BMG Research has undertaken exclusive polling for The i newspaper. The polling covers topics including vote intention, leader satisfaction and the Spring Budget. Key findings are:

  • The Labour party lead has kept steady at 16 points, however both main parties have seen a decline in support. 41% say they would vote for Labour yet only 25% saying they would vote Conservative, both at -3% since January this year.
  • Reform UK are recording their highest share of the vote at 13%, an increase of 5 points since our last polling in January. The highest share of the vote for Reform UK corresponds with a higher proportion who consider immigration the most important issue facing the UK today (12%).
  • Sunak’s net satisfaction is at the lowest we have recorded. 19% are satisfied with the job Rishi Sunak is doing as Prime Minister (cf. a high of 31% in November / early December 2022), and 60% are dissatisfied (cf. 34% in November / early December). This is the second lowest net satisfaction (-41%) our polling has recorded, second only to the net satisfaction Boris Johnson held in our first wave of polling back in June 2022 (-44%).
  • Yet Keir Starmer’s net satisfaction has also declined slightly to -9% (28% satisfied and 37% dissatisfied), with those dissatisfied with Starmer at the highest level we have recorded.
  • The Conservatives have not achieved the polling bounce they were looking for in the Spring Budget. Of those who have seen something about the Autumn Budget, only 11% say it would make them more likely to vote for the Conservatives. In comparison, 53% say the Autumn Budget would make no difference on how they vote and 32% say it would make them less likely to vote Conservative.
  • Over half (54%) of the British Public now believe that Labour will win a majority at the next election, an increase from 44% when this was last asked in October 2023. Unfortunately for the Conservatives, those who heard more about the budget are more likely to expect a Labour majority than those who heard less (67% c.f. 49% who heard a little and 38% who have heard nothing).

On the Budget and Voting Intention:

As the speculation builds around when Rishi Sunak will call the election, our polling results continue to show a bleak outlook for Conservative electoral prospects.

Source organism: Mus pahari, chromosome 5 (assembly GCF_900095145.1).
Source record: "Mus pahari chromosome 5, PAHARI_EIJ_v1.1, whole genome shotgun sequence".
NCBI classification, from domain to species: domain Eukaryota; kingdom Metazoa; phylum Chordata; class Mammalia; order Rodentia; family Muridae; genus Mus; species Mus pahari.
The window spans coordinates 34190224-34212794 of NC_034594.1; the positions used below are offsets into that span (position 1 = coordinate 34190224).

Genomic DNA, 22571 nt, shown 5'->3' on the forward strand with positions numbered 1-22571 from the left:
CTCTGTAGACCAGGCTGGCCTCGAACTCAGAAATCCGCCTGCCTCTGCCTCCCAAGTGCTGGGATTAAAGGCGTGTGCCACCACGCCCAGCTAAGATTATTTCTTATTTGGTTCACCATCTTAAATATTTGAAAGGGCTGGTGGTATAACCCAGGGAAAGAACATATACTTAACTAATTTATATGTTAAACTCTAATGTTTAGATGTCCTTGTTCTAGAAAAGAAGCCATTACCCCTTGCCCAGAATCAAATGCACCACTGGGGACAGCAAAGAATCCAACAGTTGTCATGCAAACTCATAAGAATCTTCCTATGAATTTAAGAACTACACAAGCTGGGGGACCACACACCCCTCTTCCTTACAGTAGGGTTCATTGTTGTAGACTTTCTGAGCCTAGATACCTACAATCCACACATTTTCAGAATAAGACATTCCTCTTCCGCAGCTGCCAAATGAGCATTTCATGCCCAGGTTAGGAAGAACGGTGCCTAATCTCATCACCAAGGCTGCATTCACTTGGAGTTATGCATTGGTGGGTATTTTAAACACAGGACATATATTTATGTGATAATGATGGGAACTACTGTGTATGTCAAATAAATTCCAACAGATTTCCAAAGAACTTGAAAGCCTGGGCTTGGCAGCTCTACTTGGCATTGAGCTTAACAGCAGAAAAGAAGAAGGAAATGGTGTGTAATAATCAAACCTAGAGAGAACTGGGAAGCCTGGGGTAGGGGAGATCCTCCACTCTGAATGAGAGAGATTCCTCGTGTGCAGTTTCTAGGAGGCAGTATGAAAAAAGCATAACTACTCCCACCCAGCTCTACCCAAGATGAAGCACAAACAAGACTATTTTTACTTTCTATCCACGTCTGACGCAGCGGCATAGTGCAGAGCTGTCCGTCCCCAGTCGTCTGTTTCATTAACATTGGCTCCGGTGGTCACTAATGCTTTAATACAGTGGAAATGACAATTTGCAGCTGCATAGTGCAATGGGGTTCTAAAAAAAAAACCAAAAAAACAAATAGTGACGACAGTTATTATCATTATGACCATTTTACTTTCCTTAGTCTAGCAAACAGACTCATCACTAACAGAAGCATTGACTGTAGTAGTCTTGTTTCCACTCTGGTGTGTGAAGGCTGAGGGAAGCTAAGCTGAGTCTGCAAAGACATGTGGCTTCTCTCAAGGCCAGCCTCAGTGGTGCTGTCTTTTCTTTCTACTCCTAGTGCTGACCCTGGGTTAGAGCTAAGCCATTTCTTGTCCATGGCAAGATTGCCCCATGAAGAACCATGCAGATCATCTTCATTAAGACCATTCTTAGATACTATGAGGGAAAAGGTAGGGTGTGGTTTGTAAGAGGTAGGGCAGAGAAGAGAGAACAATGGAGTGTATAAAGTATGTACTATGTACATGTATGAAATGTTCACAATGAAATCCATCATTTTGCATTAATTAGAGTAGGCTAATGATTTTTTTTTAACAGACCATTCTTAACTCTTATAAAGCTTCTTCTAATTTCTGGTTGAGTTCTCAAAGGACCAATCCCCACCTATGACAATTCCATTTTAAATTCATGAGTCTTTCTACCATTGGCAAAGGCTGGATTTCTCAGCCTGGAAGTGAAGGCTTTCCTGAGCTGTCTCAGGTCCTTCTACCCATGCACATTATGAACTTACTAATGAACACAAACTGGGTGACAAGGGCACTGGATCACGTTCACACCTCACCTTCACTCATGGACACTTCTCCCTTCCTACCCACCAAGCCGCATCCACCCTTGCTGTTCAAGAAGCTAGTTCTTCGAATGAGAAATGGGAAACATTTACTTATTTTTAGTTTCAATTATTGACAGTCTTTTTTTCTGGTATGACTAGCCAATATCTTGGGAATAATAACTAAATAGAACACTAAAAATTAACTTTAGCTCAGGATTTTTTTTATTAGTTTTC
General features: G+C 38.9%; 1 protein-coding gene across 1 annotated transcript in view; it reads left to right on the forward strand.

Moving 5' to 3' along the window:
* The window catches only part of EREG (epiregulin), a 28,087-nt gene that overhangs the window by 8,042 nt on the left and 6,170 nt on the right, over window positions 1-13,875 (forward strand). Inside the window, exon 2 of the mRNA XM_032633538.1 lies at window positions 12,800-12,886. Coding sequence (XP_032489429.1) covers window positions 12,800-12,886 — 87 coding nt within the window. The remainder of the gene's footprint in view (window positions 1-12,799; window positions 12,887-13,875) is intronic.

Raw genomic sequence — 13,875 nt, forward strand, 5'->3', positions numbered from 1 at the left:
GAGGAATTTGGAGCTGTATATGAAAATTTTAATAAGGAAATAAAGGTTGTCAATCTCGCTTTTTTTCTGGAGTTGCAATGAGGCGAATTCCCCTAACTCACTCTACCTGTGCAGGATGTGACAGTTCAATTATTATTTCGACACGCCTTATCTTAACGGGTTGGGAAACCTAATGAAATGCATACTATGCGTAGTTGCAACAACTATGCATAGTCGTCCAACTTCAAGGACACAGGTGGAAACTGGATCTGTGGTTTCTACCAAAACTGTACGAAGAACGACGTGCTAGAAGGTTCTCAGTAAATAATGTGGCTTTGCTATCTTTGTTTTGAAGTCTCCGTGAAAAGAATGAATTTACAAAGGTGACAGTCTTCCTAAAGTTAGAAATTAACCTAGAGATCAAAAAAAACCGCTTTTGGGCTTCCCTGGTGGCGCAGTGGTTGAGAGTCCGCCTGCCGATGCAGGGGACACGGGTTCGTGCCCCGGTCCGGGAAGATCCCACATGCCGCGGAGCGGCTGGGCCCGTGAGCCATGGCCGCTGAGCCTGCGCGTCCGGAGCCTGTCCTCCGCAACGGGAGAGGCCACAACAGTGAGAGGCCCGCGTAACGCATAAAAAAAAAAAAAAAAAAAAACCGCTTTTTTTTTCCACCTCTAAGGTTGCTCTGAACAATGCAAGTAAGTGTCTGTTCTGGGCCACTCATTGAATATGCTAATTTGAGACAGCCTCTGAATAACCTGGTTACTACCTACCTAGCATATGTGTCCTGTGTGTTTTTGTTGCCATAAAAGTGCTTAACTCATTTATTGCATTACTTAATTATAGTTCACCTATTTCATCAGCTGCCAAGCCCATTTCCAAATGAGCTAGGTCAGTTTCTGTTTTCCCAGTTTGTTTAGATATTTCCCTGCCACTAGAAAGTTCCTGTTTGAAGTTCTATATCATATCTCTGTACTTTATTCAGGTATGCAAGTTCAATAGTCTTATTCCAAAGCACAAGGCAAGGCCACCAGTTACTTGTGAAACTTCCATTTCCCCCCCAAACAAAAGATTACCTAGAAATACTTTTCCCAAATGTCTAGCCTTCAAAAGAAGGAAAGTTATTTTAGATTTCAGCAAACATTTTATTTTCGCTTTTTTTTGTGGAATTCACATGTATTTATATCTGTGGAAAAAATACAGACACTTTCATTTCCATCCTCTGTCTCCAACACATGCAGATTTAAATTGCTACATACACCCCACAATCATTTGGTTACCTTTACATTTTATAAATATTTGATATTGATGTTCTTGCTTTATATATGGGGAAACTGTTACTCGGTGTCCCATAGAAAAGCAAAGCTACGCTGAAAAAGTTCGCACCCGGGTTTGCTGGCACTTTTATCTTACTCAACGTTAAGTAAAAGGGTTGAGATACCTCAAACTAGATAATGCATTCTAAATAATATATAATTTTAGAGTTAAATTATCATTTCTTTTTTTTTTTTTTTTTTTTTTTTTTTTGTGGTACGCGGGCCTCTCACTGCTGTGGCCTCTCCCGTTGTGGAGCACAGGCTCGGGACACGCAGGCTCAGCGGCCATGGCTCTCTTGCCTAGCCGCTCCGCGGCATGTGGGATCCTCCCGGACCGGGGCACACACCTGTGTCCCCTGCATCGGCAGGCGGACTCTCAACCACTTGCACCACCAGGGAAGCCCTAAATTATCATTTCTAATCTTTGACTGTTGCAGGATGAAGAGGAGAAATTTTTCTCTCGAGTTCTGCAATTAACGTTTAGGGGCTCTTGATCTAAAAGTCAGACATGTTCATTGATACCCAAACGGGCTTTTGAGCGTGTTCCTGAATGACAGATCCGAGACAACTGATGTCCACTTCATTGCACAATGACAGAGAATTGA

Even with Labour’s vote share showing their first month-on-month decline in over a year, they maintain their commanding lead over the Tories with a sixteen-point gap. If replicated at a General Election this would give Labour a huge majority.

Towards the end of last week there had been chatter in Westminster that a positive reaction to Jeremy Hunt’s budget announcement could lead to a May General Election. However, our results suggest that its delivery has had no immediate impact on the political momentum, with voters viewing the announced package with either indifference or negativity. Indeed, regardless of how they would vote personally, over half of the public now think that Labour is currently on course for victory. Perhaps Sunak and Hunt will still take their chances, but it seems more likely that they will now wait in the hope of a more opportune moment into 2024.

For Labour, despite maintaining their strong lead, they look to have hit their most significant turbulence in a long time. Their first polling decline for over a year comes off the back of a challenging February, in which divisions over Gaza, and a by-election loss in Rochdale have raised questions in some voter’s minds about Labour, but also Keir Starmer himself. The view of his performance has also declined since January, with voters more likely to view him negatively than positively for the first time since he became Leader of the Opposition. Interestingly this change is being driven by those who voted Conservative or who did not vote in 2019, i.e. the exact groups that Labour is targeting.

An article by The i on the budget and voting intention can be found here.

Methodology, fieldwork dates, and a full breakdown of these results can be found here.

As a sample of the population was interviewed, the results are subject to a margin of error around various estimates. This means that, given the random nature of the sampling process, we can be confident that the actual result lies somewhere within the margin of error. For example, with a sample of 1,000 we can be 95% certain that the actual value will fall 3% either side of the result. For a more detailed breakdown of results from this poll, or any other results from our polling series, please get in touch by email or phone.

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